August 15, 2022

A USEFUL ACCOUNTING: How We Gave Up On Salman Rushdie: Britain saw his fatwa and internalised it. “But the finest words of all, demonstrating how morbid it all was, came from a man dead for 10 years. In the first rounds of the fatwa, Christopher Hitchens had tirelessly stumped for Rushdie. Now, in this latest, unexpected round, Hitchens was summoned from his grave. All weekend, videos of him defending Rushdie were shared, videos where Hitchens spoke with an unimaginable frankness, videos where he spoke with more force, more intelligence, and more authority than anybody alive today.”


In Joseph Anton, Rushdie writes that even his own defences of free speech had started to sound “stale in his own ears”. Something curdled in the 2010s. While he has escaped with his life long enough to become truly, especially bored of the fatwa, he begins to realise that the cause he is fighting for, the principle he embodies, is in decay. “Something new was happening here: the growth of a new intolerance. It was spreading across the surface of the earth, but nobody wanted to know.” What was happening? A simple, popular idea: if the collective felt upset, it had the right to silence the individual. This is what countless controversies, from Charlie Hebdo to The Lady of Heaven, scratching away in the background, proved. Authors like Peter Carey, who defended Rushdie in the Nineties, would not defend Charlie Hebdo in 2015, not weeks after the cartoonists had been slaughtered in their offices.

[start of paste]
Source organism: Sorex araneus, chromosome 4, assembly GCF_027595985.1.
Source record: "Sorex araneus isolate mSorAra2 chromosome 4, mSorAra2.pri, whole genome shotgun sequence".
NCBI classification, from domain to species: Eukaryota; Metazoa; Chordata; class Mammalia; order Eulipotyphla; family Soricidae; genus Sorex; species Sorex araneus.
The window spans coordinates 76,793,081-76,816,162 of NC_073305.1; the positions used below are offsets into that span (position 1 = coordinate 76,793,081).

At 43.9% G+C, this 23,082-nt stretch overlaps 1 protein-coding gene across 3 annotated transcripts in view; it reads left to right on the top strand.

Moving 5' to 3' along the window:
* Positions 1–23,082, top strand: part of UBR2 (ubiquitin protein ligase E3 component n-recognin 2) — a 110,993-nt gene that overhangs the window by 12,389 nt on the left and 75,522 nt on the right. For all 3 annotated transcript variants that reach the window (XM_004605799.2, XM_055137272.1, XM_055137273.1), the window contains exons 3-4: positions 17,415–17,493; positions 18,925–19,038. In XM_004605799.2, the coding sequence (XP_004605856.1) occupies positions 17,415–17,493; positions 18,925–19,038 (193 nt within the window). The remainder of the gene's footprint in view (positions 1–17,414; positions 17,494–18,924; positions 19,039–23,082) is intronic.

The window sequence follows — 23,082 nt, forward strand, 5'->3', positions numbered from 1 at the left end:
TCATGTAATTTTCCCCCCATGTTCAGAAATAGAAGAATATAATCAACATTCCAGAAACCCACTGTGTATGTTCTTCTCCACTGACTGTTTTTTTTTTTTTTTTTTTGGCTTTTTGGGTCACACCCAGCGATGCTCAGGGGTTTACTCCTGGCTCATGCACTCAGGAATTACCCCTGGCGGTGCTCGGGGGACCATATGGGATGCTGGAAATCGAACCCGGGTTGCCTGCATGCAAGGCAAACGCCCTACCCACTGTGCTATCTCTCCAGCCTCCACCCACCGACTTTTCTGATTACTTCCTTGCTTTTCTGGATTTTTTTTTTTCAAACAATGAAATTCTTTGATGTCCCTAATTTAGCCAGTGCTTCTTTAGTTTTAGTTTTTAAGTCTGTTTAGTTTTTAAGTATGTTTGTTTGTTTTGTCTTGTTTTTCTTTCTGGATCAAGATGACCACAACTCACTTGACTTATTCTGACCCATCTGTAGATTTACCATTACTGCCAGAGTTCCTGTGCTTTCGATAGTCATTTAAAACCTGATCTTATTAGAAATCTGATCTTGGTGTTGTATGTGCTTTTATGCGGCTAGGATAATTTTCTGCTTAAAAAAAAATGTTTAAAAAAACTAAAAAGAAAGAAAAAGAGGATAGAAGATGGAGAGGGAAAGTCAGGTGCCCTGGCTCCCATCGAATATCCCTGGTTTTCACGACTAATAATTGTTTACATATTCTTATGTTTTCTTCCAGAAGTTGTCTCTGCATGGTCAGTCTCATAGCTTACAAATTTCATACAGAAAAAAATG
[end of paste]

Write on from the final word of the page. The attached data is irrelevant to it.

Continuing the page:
The world had turned. The idea had been internalised. It had spread far and wide, beyond religion, beyond anything Khomeini could have imagined, freakishly stretching and reaching into every cultural nook. The principle had a language: “It isn’t worth the fuss; it’s not a good look; it won’t play well.” . . . “Good men would give in to fear and call it respect,” Rushdie predicted in Joseph Anton. “Good men would commit intellectual suicide and call it peace.” He was right.

Garbage people can always find reasons to be cowards, or simply to side with the bullies. And God knows, they do.

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